What if the Heir Predeceases the Decedent in Texas?

By Anna Assad

In Texas, if an heir of a person dies before him, what happens to the heir's share of the estate depends on whether the decedent left a will. Heirs commonly include the decedent's children and spouse. Because a will usually leaves instructions for the shares of predeceased heirs, the will's terms determine where the deceased heir's share goes. If the decedent died intestate, or without a valid will, Texas laws decide who inherits the heir's share.

Will

Texas laws allow the decedent to provide for predeceased heirs in his will. The decedent may have provided for an heir's death by directing that a predeceased heir's share should go to the heir's children. The decedent may have decided that a predeceased heir's share shouldn't go to the heir's survivors, but to the rest of the persons inheriting property under the will instead. The executor of the will must follow the will's directions regarding the shares of predeceased heirs.

No Will

The estate of a person who died without a will is subject to Texas intestacy rules. In Texas, one-third of the estate of an intestate person belongs to a surviving spouse, with the remaining two-thirds going to his living children; the share of a child that died before his father goes to that child's descendants, or the decedent's grandchildren. If the decedent had no living spouse when he died, his entire estate belongs to his children. If any of his children are deceased, their children inherit their parent's share. If his children died and didn't leave any heirs, his parents inherit his estate equally. However, if one parent died before him, the other parent gets half his estate -- and his siblings get the other half. If both parents died before him, his siblings and the surviving children of his predeceased siblings — his nieces and nephews — share his estate equally.

Protect your loved ones. Start My Estate Plan

Adopted Children

Any children the decedent adopted are considered his natural children under Texas law. A will still controls what happens if an adopted child dies before the decedent. If the decedent died intestate, the intestacy rules apply to an adopted child the same way the rules apply to a natural child. However, the adopted child's birth parents can't inherit from the child. So if the adopted child dies before the decedent and leaves no children, her birth parents can't inherit her share.

120-Hour Rule

Texas intestacy laws treat an heir of a decedent as a predeceased heir if she dies within 120 hours of the decedent. If it's impossible to determine who died first — for example, if the decedent and the heir were involved in a fatal car accident — the law presumes the heir died before the decedent. The 120-hour rule also applies to heirs in a will, but if the will provided for simultaneous deaths, the will's directions prevail.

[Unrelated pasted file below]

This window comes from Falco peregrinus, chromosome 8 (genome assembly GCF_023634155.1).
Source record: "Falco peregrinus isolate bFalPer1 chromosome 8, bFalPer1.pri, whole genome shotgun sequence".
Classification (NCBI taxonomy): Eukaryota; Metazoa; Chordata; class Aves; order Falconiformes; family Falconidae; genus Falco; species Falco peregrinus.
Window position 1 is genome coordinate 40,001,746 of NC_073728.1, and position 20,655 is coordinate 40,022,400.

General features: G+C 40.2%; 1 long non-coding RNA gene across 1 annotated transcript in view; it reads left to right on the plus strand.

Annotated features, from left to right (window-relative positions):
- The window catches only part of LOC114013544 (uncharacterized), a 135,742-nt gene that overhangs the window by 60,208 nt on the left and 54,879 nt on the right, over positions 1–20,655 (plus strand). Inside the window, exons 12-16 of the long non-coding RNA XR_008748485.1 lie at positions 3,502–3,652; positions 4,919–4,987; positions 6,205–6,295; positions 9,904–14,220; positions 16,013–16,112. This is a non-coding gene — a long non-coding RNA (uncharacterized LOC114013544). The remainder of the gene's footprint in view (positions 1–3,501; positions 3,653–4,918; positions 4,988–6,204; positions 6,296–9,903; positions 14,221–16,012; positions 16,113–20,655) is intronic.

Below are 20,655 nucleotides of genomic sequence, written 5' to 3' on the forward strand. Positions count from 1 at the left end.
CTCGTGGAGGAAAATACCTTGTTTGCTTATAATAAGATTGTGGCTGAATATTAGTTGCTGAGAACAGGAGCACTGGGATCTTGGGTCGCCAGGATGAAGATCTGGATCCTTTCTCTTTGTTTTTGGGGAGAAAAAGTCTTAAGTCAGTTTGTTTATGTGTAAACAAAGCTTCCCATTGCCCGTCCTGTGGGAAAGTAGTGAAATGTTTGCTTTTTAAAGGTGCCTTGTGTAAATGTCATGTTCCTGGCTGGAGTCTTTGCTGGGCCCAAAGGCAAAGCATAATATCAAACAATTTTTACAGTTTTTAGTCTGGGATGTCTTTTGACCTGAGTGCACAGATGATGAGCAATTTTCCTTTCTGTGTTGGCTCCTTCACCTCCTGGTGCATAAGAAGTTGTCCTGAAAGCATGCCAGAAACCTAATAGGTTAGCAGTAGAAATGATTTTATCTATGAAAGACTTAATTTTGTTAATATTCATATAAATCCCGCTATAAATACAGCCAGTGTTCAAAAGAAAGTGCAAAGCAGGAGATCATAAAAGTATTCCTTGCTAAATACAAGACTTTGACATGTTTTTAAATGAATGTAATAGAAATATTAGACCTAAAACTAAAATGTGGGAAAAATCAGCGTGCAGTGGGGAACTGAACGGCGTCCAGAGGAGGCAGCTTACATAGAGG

Protect your loved ones. Start My Estate Plan
Virginia Inheritance Law for Siblings
 

References

Related articles

Alabama Estate Laws for Heirs

Some Alabamians plan the distribution of their property after death very carefully, leaving wills and/or trust agreements directing in detail how their heirs and successors acquire their property and in what shares. Others fail to plan and leave the laws of the State of Alabama to determine distribution of their assets.

The California Law When the Deceased Has No Will

If a person dies intestate, or without a will, in California, his estate is subject to California's intestacy laws. Unlike a will, which allows a person to name all those he wants to inherit from his estate, intestacy laws automatically consider his living family such as his spouse, children, parents and siblings.

What Can I Do if a Will Is Not Probated From My Mother's Estate in Texas?

A will provides the drafter with the most control over the distribution of her assets at death. However, in order for the will maker's wishes to be carried out, the will must be probated within the time frame specified by Texas law. If not, estate property will pass according to a set of state rules that prioritize heirs based on their legal relationship to the deceased. While these rules are fairly rigid, heirs may still have some say in how the inheritance is distributed, provided they can all agree.

LegalZoom. Legal help is here. Start Here. Wills. Trusts. Attorney help. Wills & Trusts

Related articles

Sibling Inheritance Law in Georgia

A properly executed will is an important step in ensuring that your property and possessions will pass to your ...

Laws About Inheritance at a Father's Death in Georgia

Title 53 of the Georgia Code governs the administration of wills, estates and trusts. This code also covers the laws of ...

Dying Without a Will in Delaware

You may have preferences as to which family member or friend receives your property after your death and those wishes ...

Tennessee Estate Laws

Tennessee's estate laws govern how a person's property, collectively known as the estate, is to be divided upon his ...

Browse by category
Ready to Begin? GET STARTED